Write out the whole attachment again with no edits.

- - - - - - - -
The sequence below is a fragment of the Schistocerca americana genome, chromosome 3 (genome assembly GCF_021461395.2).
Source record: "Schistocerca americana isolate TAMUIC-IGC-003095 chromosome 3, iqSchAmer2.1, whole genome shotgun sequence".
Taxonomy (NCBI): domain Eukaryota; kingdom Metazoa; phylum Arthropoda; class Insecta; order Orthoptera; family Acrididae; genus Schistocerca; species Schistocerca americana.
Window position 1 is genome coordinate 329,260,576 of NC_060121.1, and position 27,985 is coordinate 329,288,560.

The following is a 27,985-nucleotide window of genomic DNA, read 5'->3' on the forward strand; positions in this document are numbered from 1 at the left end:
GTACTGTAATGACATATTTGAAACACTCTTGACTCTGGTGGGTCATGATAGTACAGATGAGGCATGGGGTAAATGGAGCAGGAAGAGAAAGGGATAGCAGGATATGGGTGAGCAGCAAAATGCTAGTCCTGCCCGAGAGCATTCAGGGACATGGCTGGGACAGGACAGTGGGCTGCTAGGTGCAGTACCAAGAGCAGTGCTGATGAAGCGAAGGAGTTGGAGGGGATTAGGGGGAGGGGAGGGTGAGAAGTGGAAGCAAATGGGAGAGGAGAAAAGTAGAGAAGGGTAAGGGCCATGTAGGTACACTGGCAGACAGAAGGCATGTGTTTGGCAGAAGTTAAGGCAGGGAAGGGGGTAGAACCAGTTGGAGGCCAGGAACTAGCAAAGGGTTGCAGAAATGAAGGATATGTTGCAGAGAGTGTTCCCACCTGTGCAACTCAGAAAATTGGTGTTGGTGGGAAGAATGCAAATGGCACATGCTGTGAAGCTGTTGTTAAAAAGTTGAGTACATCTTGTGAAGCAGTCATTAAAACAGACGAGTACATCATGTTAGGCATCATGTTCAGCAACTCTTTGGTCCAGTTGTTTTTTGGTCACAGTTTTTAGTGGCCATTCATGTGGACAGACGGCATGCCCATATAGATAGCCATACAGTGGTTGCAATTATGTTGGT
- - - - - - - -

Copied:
The sequence below is a fragment of the Schistocerca americana genome, chromosome 3 (genome assembly GCF_021461395.2).
Source record: "Schistocerca americana isolate TAMUIC-IGC-003095 chromosome 3, iqSchAmer2.1, whole genome shotgun sequence".
Taxonomy (NCBI): domain Eukaryota; kingdom Metazoa; phylum Arthropoda; class Insecta; order Orthoptera; family Acrididae; genus Schistocerca; species Schistocerca americana.
Window position 1 is genome coordinate 329,260,576 of NC_060121.1, and position 27,985 is coordinate 329,288,560.

The following is a 27,985-nucleotide window of genomic DNA, read 5'->3' on the forward strand; positions in this document are numbered from 1 at the left end:
GTACTGTAATGACATATTTGAAACACTCTTGACTCTGGTGGGTCATGATAGTACAGATGAGGCATGGGGTAAATGGAGCAGGAAGAGAAAGGGATAGCAGGATATGGGTGAGCAGCAAAATGCTAGTCCTGCCCGAGAGCATTCAGGGACATGGCTGGGACAGGACAGTGGGCTGCTAGGTGCAGTACCAAGAGCAGTGCTGATGAAGCGAAGGAGTTGGAGGGGATTAGGGGGAGGGGAGGGTGAGAAGTGGAAGCAAATGGGAGAGGAGAAAAGTAGAGAAGGGTAAGGGCCATGTAGGTACACTGGCAGACAGAAGGCATGTGTTTGGCAGAAGTTAAGGCAGGGAAGGGGGTAGAACCAGTTGGAGGCCAGGAACTAGCAAAGGGTTGCAGAAATGAAGGATATGTTGCAGAGAGTGTTCCCACCTGTGCAACTCAGAAAATTGGTGTTGGTGGGAAGAATGCAAATGGCACATGCTGTGAAGCTGTTGTTAAAAAGTTGAGTACATCTTGTGAAGCAGTCATTAAAACAGACGAGTACATCATGTTAGGCATCATGTTCAGCAACTCTTTGGTCCAGTTGTTTTTTGGTCACAGTTTTTAGTGGCCATTCATGTGGACAGACGGCATGCCCATATAGATAGCCATACAGTGGTTGCAATTATGTTGGT